visio divina

Our church staff did an exercise called visio divina yesterday. I borrowed and adapted this idea from my friend Dan Wilburn who has been experimenting with it lately. We all know of lectio divina or “divine reading” of the scripture. The visio is about a divine viewing. It’s based around the idea that this is a God-bathed world and that God is lurking everywhere, always ready to show up and teach us something about ourselves, God’s self, or the world around us. Even with great exercises like lectio in our routines or rule of life we can still get a little lazy in terms of how engaged we are in listening to the voice of God. It’s sort of old hat to say that God speaks to us through scriptures. Of course God speaks through scriptures. But is that the only way God speaks? How would we know? We aren’t really skilled at listening any other way. This is another way – a sort of via artis – which we all found extremely fruitful yesterday.

Artists (poets, painters, sculptors, musicians, etc.) are some of the most gifted people in the world at provoking us to see fresh new manifestations of God’s power and grace. We went to the Nelson-Atkins Museum here in town, a world class art gallery, to allow some of the world’s greatest artist to provoke and preach to us. Here’s how it works:


antea-visio: wandering the gallery.

We each spent a good hour just walking around and viewing incredible works of art. We were listening to our inner voice, primed to be very aware of what works we felt a strong personal response to. What piece of art could we spend a good hour or so looking at, expecting God to speak to us? So we wandered until we had a sense that we should stop and focus on one piece. Once the piece for the exercise is chosen, we began.

visio …10 min.

NOTICING
What sticks out to you? Get up close to it and look at it carefully. Explore the work with your eyes. Consider the color, character, movement, mood, style, etc. View it from every angle. Then find a comfortable place to sit in the gallery where you can directly view the piece and be seated.

SLOWING
Pray for a few moments and prepare your heart to meditate and commune with God. The rest of the exercise will be spent in prayer. Everything you do, think, write, draw, feel…let it all be prayer. Take several minutes. Allow yourself to slow down, enjoy this time. God is here…you can do this.

Meditatio …15 min.

GAZING
Fix your gaze upon the art and linger there. If you feel your mind or eyes wandering, don’t judge yourself, simply return to focusing on the image. Let your eyes linger on the image, persist there and listen to your inner voice, listen for GOD speaking to you.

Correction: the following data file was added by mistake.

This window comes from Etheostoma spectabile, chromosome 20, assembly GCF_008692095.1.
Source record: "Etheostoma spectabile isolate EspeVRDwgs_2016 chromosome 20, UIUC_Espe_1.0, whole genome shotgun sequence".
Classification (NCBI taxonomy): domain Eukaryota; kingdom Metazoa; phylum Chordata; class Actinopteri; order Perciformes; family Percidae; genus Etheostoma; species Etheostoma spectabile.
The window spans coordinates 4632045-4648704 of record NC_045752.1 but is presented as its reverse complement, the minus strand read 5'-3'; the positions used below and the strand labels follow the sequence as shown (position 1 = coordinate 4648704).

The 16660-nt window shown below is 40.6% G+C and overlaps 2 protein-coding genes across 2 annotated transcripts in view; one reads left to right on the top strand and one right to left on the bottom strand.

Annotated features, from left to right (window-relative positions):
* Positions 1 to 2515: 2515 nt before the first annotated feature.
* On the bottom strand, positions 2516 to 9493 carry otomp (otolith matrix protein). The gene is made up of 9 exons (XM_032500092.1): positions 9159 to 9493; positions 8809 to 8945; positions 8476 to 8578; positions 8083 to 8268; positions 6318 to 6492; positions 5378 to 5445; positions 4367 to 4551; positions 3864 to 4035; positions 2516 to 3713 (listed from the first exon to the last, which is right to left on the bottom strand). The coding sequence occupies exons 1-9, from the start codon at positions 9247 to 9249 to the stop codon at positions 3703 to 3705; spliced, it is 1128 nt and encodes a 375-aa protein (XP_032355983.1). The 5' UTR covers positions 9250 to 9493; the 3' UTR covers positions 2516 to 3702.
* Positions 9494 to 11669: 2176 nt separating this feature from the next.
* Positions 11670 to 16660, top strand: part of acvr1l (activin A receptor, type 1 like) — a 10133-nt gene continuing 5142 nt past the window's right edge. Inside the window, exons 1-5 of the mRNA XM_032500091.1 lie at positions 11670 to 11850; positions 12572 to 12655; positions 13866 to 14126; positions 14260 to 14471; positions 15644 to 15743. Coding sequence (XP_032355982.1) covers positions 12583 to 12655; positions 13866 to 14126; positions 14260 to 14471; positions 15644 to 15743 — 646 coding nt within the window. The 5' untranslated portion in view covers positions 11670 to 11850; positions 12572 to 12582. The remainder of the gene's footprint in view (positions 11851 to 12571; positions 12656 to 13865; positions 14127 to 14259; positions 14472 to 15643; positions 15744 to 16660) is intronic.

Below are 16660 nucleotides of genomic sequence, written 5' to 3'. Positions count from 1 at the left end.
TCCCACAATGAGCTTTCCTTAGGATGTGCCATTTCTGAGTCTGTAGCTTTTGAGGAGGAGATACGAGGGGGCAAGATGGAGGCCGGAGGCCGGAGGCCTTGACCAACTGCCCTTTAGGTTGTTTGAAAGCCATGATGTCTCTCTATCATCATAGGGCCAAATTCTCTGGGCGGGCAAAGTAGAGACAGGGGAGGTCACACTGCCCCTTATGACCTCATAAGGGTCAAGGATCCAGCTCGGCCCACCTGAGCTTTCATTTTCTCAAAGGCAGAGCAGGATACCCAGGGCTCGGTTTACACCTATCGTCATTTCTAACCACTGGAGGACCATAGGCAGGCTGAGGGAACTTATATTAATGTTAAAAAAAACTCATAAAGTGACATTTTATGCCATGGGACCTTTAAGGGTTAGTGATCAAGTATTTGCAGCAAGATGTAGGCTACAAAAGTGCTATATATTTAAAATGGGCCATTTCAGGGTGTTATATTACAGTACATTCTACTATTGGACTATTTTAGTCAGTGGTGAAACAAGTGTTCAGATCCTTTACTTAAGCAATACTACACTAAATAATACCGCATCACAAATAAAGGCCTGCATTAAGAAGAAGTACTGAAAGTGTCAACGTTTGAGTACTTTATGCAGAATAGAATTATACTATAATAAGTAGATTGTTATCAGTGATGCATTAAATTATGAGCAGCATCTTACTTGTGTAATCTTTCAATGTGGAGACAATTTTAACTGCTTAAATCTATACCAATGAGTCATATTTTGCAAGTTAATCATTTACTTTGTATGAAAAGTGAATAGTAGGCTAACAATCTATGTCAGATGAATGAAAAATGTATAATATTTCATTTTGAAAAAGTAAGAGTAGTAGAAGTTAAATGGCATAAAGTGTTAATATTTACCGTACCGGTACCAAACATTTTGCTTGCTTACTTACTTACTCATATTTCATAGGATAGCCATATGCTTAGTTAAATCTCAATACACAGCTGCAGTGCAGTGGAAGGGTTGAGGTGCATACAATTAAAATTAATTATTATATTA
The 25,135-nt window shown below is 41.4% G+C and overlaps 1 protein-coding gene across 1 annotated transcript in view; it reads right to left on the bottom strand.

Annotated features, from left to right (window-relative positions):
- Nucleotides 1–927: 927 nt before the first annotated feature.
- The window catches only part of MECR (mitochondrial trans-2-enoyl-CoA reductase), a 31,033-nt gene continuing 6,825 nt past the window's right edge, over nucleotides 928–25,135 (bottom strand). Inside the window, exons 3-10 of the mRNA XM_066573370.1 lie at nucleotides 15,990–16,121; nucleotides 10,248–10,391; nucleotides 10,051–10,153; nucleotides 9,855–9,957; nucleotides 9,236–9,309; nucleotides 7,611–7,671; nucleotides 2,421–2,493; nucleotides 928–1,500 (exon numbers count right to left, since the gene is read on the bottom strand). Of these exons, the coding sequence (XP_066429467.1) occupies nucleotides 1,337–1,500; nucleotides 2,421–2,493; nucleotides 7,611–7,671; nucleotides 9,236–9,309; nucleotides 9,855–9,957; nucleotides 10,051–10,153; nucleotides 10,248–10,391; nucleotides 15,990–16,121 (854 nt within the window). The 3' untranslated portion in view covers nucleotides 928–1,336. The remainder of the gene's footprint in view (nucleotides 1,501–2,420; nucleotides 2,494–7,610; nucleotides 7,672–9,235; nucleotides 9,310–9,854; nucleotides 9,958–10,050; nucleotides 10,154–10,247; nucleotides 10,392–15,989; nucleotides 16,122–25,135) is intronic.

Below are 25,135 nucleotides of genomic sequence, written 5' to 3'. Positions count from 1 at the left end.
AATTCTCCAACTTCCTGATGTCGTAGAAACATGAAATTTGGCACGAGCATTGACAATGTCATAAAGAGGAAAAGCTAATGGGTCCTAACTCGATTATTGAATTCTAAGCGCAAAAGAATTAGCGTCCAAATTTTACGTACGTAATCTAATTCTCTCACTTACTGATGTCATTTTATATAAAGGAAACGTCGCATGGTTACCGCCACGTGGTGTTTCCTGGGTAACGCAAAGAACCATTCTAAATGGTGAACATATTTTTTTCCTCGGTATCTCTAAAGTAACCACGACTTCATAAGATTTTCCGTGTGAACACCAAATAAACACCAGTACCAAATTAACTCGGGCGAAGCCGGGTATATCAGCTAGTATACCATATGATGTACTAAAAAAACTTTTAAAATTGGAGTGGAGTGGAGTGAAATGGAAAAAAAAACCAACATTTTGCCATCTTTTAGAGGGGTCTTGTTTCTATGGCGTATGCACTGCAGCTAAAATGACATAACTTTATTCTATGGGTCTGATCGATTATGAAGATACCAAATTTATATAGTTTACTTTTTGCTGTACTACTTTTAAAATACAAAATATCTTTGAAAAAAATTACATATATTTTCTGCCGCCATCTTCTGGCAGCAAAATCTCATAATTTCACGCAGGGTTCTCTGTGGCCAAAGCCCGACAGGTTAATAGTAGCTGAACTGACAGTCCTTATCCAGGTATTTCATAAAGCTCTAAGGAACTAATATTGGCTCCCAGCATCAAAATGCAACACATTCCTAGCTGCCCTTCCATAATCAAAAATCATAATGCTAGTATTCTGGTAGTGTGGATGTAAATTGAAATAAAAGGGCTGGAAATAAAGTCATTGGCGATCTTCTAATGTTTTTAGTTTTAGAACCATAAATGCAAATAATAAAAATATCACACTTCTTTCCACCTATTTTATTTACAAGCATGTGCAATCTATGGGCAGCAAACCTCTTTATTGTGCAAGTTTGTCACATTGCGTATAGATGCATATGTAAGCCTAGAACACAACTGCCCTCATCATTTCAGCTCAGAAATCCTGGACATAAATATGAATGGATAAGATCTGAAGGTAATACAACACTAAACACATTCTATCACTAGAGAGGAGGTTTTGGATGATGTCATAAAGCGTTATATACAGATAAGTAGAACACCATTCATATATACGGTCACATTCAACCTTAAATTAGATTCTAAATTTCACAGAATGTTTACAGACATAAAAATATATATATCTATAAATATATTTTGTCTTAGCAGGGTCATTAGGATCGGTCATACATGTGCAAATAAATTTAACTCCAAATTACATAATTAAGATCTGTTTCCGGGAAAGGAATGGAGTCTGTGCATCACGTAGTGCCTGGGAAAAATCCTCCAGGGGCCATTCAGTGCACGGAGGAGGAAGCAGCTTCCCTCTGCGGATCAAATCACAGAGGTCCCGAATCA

Oratio …30 min.

FOCUSING
As you gaze upon the work of art, begin to ask yourself a few questions. How do I feel? What am I hearing? What am I seeing? Where is GOD at work in this space? What is GOD saying to me? What is the condition of my soul? How am I interacting with what I’m seeing? Am I open?

ENGAGING
Slow your mind by writing down your thoughts. This is simply between you and GOD, this is prayer. Feel free to sketch or doodle. If you don’t know where to start simply begin by writing: “Oh God, in this moment…” Journal, draw, listen to the room, listen to your thoughts, continue to view the piece and contemplate it. Allow God to speak to you and record it on the page. Allow yourself to be surprised by GOD’S presence. Break away from your normal prayer routine & engage with GOD in a new way.

Contemplatio …10 min.

LISTENING
Remain in prayer as you continue to meditate, listen, draw and write.

praeter-visio: gather and discuss.


We went to the gallery café and grabbed some lunch. Sitting there in Roselle Court, a beautiful Italian renaissance courtyard four-stories tall with cut stone columns, fountains, and the sun bleeding through the skylights, we shared our stories of what we heard. We laughed and cried a little as we talked about the strong sense of the presence and voice of God to us. It was remarkable. After lunch and sharing we walked around again to see each person’s place for the exercise and to view the artwork they focused on. It gave everyone another chance to share just a little bit about what they were seeing and hearing from God.

I can’t tell you how much I enjoyed this exercise. If you want to try it, fire me an email and I’ll send you the booklet I created to walk people through it.

About Tim Suttle

Tim Suttle is a pastor, writer, and musician. He is the author of several books: Shrink: Faithful Ministry in a Church Growth Culture (Zondervan 2014), Public Jesus (The House Studio, 2012), and An Evangelical Social Gospel? (Cascade Books, 2011). Tim's work has been featured at The Huffington Post, The Washington Post, Sojourners, and other magazines and journals. Tim is also the founder and front-man of the popular Christian band Satellite Soul, with whom he toured for nearly a decade. He has planted three successful churches over the past 13 years and is the Senior Pastor of Redemption Church in Olathe, Kan. Tim's blog, Paperback Theology, is hosted at Patheos.

  • http://www.blogger.com/profile/16280716611138226877 J. Hall

    i love this kind of thing.

    that scene from american beauty where the kid plays “the most beautiful thing” he’s ever filmed. it’s the plastic bag moving around with the wind.

    at first you think it’s silly, and as the scene develops, you start seeing the beauty in it.

    stopping your busy life for a few moments to watch the wind move the trees, or see a person help another person. i love that stuff!!!


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